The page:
You’ll probably be familiar with the concept of “punching above your weight”. It’s a term used to describe when one half of a couple (usually the guy) is going out with someone who is much more attractive than him. This can cause mixed emotions for whoever is punching above their weight – on the one hand, they’re with a really attractive person. On the other, it can potentially lead to insecurity.
So, all in all, is it a good thing? Well, according to science, the answer is a resounding YES. A recent study by Florida State University, which looked at heterosexual relationships and marriages, has found that relationships tend to be more successful when the female is the more attractive one.
The study examined a total 113 newlywed couples living near Dallas, Texas, all of whom had been married less than four months, and whos age averaged in their late 20s. They also agreed to be rated on their attractiveness by boffins from Southern Methodist University and Florida State University.They say that beauty is in the eye of the beholder, but I guess they have some kind of scientific metric for that, too.
As part of the study, they were also given a questionnaire to fill in, which explored their desire to remain fit and sexy. Remember, they were all young couples, so they hadn’t let themselves go yet
They concluded, firstly, that punching above your weight is not a good option for women:
“The results reveal that having a physically attractive husband may have negative consequences for wives, especially if those wives are not particularly attractive,” says researcher Tania Reynolds.
“The research suggests there might be social factors playing a role in women’s disordered eating.”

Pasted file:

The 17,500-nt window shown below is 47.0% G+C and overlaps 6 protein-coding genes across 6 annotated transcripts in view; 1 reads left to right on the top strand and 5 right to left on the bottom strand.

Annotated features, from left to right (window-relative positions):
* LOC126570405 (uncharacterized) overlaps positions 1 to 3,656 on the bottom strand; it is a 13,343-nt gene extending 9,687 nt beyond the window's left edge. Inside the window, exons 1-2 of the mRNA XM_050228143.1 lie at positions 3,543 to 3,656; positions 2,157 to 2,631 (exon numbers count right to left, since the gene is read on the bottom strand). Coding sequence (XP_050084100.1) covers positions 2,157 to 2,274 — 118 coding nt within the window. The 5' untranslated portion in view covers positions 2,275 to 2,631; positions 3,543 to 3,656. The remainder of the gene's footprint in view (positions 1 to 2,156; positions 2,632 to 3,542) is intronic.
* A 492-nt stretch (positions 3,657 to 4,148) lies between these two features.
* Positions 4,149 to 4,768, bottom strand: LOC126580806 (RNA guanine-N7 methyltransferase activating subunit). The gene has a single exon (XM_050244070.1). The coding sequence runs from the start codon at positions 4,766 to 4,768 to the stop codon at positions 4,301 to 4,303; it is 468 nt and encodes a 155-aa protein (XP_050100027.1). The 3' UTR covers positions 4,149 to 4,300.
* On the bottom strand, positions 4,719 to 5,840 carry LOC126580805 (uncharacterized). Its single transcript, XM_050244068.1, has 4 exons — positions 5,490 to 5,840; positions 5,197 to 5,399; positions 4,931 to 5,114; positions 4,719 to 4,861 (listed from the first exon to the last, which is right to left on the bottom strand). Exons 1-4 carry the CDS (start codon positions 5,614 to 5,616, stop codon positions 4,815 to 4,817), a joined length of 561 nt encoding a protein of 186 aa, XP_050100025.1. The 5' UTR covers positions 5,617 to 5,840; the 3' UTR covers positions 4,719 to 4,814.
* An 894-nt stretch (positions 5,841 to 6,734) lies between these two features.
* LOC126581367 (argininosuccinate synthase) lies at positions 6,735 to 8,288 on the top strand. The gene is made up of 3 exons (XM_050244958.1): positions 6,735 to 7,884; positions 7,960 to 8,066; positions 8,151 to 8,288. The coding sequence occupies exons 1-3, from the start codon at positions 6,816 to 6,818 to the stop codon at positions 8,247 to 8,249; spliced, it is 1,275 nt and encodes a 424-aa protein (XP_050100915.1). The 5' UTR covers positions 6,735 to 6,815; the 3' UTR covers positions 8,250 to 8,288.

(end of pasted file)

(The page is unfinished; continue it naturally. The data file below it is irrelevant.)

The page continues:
Expanding on that last point, the researchers found that women who had more attractive husbands were more likely to diet and lose weight in order to look better. While this might be welcomed by their husbands, dieting and stressing about weight is not going to make the wives happy, for obvious reasons.
On the other hand, those with less attractive husband felt less need to diet or make difficult changes – making them much happier in their relationship. There isn’t as much of a negative flipside to this, because men don’t feel as pressured to diet or make changes to keep up: “In contrast, men’s dieting motivations were not significantly associated with their own and their partners’ attractiveness,” explained the study.
It’s not that the husbands don’t care at all, though. The study did show that men who felt they were ‘reaching’ in relationships were more likely to go out of their way to please their better half. This might not necessarily be in the same ways, but it will still likely make both parties happy.
“The husbands seemed to be basically more committed, more invested in pleasing their wives when they felt that they were getting a pretty good deal,” the study said.
Well, there you have it. But fellas – don’t use this an an excuse to let yourselves go!
What do you make of the study and its findings? Let us know your thoughts in the comments!